Financial support and sponsorship

Nil.

Conflicts of interest

There are no conflicts of interest.

 
   References Top

1.
Birch PJ, Richmond I, Bennett MK. Xanthogranulomatous appendicitis. Histopathology 1993;22:597-8.  Back to cited text no. 1
    
2.
Guo G, Greenson JK. Histopathology of interval (Delayed) appendectomy specimens: Strong association with granulomatous and xanthogranulomatous appendicitis. Am J Surg Pathol 2003;27:1147-51.  Back to cited text no. 2
    
3.
Al-Rawabdeh SM, Prasad V, King DR, Kahwash SB. Xanthogranulomatous appendicitis in a child: Report of a case and review of the literature. Case Rep Med 2013;2013:498191.  Back to cited text no. 3
    
4.
Chuang YF, Cheng TI, Soong TC, Tsou MH. Xanthogranulomatous appendicitis. J Formos Med Assoc 2005;104:752-4.   Back to cited text no. 4
    
5.
Cocco AE, MacLennan GT, Lavertu P, Wasman JK. Xanthogranulomatous sialadenitis: A case report and literature review. Ear Nose Throat J 2005;84:369-70, 374.  Back to cited text no. 5
    
6.
Omar TA, Hassan LA, Hassan AM, Fahal AH. A rare presentation of xanthogranulomatous appendicitis and caecal angiolipoma in the same patient. Sudan Med J 2011;47:165-8.  Back to cited text no. 6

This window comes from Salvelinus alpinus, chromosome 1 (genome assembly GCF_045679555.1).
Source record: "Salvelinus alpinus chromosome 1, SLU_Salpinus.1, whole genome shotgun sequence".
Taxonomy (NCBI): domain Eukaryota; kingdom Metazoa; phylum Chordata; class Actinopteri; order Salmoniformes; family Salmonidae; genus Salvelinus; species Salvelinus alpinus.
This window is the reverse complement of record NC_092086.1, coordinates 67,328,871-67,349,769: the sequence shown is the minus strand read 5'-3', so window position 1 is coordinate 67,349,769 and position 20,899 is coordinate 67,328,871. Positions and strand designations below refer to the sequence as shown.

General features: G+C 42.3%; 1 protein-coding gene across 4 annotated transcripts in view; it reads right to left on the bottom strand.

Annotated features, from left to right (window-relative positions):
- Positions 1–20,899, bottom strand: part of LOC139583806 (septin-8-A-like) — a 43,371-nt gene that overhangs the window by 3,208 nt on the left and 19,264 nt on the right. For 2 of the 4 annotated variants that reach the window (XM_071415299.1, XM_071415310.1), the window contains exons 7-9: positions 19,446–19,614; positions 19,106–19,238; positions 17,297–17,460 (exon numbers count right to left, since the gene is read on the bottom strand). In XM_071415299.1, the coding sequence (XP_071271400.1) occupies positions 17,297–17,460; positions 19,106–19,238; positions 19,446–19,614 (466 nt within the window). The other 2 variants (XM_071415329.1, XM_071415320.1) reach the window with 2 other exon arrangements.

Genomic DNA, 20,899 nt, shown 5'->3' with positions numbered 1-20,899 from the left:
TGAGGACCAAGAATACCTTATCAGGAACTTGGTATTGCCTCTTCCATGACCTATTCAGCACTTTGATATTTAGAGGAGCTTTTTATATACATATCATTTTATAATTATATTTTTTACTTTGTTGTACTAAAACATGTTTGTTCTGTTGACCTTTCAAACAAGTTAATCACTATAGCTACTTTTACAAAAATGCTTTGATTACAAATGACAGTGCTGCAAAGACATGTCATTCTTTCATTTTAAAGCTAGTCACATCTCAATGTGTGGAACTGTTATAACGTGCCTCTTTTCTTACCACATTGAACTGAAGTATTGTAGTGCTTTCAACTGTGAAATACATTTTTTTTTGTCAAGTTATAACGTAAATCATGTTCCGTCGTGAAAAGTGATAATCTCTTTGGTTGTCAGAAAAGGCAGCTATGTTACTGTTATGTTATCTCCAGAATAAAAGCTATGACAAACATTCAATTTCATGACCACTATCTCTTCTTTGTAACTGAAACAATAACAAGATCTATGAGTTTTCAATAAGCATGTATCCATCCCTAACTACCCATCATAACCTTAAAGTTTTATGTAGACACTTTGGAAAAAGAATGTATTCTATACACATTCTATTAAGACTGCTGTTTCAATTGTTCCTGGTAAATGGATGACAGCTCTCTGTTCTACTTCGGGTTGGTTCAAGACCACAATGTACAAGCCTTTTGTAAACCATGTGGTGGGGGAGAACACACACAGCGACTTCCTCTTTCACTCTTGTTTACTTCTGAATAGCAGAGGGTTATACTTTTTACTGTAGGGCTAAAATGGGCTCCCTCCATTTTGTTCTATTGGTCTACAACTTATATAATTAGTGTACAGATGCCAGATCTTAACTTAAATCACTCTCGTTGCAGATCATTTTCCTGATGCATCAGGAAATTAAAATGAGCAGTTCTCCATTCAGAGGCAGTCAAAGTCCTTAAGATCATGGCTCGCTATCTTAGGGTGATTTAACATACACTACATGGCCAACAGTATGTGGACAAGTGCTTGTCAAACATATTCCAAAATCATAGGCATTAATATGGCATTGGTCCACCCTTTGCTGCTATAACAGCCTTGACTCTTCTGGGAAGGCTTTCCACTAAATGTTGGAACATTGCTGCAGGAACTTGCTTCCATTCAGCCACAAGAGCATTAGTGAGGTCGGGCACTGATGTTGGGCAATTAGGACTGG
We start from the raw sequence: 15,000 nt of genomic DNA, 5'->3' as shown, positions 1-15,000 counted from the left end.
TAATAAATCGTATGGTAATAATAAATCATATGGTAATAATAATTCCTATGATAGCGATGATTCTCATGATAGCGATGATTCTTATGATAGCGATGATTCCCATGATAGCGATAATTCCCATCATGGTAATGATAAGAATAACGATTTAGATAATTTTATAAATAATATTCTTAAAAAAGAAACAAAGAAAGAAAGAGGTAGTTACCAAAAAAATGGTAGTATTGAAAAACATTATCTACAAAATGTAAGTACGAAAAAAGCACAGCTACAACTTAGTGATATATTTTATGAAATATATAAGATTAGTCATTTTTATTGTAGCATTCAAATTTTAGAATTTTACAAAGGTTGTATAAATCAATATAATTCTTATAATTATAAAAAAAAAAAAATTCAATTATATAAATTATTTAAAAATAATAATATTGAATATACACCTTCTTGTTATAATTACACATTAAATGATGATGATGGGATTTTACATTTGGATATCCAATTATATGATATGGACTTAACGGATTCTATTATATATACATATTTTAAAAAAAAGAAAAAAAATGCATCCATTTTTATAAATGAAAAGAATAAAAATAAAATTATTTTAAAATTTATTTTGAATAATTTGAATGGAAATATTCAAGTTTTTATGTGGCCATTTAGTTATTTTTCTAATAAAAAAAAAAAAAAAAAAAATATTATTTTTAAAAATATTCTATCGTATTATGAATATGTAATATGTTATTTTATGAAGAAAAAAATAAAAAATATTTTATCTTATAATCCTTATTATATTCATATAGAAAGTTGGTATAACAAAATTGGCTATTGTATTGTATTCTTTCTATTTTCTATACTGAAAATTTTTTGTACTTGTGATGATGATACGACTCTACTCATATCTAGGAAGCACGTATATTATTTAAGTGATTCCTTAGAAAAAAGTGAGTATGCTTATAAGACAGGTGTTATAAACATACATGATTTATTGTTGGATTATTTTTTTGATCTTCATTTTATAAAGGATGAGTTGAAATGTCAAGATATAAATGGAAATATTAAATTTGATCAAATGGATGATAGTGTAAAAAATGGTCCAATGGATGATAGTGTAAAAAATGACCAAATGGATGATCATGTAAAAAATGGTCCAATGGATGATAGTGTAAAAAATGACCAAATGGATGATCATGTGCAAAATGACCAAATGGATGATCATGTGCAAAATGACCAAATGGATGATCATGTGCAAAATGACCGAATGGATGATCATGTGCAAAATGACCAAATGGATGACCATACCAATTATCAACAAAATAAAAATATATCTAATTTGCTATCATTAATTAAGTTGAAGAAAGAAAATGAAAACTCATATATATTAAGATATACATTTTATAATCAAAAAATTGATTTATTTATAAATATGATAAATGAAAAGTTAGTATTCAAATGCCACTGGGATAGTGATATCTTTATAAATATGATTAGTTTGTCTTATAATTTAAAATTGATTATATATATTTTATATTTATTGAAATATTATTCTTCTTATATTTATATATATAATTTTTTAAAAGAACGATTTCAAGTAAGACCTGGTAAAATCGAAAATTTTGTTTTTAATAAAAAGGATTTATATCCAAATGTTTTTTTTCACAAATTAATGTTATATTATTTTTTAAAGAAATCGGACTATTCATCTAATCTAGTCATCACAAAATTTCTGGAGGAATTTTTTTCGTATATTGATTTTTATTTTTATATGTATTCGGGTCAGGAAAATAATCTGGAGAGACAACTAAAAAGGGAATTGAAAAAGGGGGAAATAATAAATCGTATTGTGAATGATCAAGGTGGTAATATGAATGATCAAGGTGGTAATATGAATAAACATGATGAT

7.
Mado K, Mazaki T, Henmi A, Masuda H, Takayama T. Xanthogranulomatous appendicitis. Indian J Surg 2013;75:405-6.  Back to cited text no. 7
    
8.
Singh V, John KM, Malik A, Pareek T, Dutta V. Xanthogranulomatous appendicitis: Uncommon histological variant of a common entity. Med J Armed Forces India 2015;71(Suppl 1):S19-21.  Back to cited text no. 8
    

Top
Correspondence Address:
Rajni Kaushik
Department of Pathology, Indira Gandhi Medical College, Shimla, Himachal Pradesh
India
Login to access the Email id

Source of Support: None, Conflict of Interest: None


DOI: 10.4103/0970-9371.197619

Rights and Permissions


    Figures

  [Figure 1], [Figure 2]



 

Top
 
 
  Search
 
  
    Similar in PUBMED
   Search Pubmed for
   Search in Google Scholar for
 Related articles
    Email Alert *
    Add to My List *
* Registration required (free)  


    Abstract
   Introduction
   Case Report
   Discussion
    References
    Article Figures

 Article Access Statistics
    Viewed566    
    Printed4    
    Emailed0    
    PDF Downloaded35    
    Comments [Add]    

Recommend this journal